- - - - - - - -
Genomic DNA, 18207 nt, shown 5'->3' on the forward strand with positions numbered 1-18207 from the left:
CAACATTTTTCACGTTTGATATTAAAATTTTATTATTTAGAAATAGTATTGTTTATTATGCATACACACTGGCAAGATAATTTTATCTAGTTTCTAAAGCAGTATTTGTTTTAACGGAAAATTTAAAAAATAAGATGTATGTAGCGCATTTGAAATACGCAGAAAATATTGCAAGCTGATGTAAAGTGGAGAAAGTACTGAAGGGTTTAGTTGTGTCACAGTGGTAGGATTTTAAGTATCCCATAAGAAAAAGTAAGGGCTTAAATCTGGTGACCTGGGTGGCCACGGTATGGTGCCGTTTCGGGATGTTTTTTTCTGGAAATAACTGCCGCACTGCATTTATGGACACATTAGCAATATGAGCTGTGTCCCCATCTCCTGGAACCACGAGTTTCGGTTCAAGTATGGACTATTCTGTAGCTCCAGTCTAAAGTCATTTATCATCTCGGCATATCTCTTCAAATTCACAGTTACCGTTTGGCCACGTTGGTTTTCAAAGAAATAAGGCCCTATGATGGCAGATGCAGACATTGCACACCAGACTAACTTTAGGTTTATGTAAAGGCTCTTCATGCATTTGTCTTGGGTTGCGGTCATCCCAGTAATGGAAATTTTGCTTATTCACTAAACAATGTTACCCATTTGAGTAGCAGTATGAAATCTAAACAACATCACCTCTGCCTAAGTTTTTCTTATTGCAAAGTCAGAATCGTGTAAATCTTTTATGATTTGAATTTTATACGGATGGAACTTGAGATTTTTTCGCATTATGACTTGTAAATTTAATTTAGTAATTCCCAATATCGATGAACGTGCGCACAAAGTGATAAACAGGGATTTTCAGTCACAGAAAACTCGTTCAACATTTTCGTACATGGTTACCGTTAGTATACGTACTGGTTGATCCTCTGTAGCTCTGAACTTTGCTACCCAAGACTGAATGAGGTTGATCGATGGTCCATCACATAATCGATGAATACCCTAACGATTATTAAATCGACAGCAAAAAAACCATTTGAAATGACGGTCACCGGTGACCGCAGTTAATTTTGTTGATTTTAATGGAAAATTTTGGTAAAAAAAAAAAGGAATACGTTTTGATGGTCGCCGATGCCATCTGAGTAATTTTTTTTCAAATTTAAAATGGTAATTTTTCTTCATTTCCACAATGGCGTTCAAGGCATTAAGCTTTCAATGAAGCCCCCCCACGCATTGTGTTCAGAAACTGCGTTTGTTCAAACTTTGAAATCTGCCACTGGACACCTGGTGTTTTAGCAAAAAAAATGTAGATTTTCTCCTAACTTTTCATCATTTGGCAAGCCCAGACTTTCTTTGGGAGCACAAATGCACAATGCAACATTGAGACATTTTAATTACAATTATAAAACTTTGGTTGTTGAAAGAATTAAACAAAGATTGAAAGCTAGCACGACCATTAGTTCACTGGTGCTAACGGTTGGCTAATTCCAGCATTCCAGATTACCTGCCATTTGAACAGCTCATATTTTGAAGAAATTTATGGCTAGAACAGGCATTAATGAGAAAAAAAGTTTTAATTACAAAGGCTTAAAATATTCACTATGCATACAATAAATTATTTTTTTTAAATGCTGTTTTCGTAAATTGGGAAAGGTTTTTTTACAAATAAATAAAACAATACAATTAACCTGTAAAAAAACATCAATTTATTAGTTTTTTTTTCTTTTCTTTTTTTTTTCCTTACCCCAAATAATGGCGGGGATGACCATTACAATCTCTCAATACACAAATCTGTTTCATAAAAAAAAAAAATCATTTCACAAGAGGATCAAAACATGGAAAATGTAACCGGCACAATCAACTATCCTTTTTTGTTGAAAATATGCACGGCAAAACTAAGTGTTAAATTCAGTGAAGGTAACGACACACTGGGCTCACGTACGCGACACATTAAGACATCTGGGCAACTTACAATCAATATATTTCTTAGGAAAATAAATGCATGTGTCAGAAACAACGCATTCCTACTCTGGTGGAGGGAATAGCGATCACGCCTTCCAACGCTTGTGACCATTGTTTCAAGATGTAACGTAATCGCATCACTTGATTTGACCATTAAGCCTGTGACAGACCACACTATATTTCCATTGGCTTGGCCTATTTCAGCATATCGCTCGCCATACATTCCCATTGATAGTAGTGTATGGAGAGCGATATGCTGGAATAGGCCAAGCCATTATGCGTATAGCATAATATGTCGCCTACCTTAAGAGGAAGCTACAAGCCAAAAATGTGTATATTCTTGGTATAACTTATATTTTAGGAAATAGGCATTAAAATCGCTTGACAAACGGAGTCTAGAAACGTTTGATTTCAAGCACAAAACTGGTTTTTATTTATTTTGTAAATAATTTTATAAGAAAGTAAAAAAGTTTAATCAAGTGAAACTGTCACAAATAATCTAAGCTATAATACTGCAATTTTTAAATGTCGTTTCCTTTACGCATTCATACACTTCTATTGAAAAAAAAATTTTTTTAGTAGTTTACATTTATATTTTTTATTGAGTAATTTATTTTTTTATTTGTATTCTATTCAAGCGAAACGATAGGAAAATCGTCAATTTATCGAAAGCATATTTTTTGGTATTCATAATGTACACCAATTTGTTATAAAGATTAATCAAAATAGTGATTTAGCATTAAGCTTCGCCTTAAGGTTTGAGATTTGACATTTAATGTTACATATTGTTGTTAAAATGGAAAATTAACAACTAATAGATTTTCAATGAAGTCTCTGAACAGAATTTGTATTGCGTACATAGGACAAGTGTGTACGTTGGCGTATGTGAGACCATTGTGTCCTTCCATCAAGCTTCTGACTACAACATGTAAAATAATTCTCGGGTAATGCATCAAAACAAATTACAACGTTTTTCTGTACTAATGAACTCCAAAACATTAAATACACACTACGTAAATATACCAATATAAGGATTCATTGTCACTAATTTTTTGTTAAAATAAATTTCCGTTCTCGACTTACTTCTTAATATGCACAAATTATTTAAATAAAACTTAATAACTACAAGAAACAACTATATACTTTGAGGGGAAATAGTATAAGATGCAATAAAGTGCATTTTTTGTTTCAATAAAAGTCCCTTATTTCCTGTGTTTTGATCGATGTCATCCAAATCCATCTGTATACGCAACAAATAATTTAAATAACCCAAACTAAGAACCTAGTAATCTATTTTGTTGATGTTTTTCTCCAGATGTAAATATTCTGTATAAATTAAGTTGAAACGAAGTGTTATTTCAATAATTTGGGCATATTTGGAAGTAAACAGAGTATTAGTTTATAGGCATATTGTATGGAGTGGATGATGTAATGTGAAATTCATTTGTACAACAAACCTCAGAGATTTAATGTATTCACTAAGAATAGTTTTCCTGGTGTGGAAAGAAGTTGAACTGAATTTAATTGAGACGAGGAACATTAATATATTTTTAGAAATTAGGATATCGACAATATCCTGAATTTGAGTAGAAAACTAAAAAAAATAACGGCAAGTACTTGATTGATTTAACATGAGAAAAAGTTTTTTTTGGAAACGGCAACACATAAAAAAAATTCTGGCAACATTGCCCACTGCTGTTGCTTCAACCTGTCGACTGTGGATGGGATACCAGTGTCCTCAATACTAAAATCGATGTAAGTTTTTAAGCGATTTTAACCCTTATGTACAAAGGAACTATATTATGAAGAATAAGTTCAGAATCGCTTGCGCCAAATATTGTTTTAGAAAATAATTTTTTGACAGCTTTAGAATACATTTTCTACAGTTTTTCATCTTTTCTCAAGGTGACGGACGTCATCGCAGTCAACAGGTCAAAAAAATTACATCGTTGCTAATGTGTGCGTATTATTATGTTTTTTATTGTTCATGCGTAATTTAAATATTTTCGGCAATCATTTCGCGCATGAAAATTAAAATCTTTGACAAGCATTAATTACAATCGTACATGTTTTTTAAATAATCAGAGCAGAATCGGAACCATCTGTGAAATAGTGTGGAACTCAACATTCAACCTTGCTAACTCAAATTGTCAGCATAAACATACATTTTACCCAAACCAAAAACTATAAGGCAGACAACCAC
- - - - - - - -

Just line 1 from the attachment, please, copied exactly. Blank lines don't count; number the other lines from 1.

Genomic DNA, 18207 nt, shown 5'->3' on the forward strand with positions numbered 1-18207 from the left: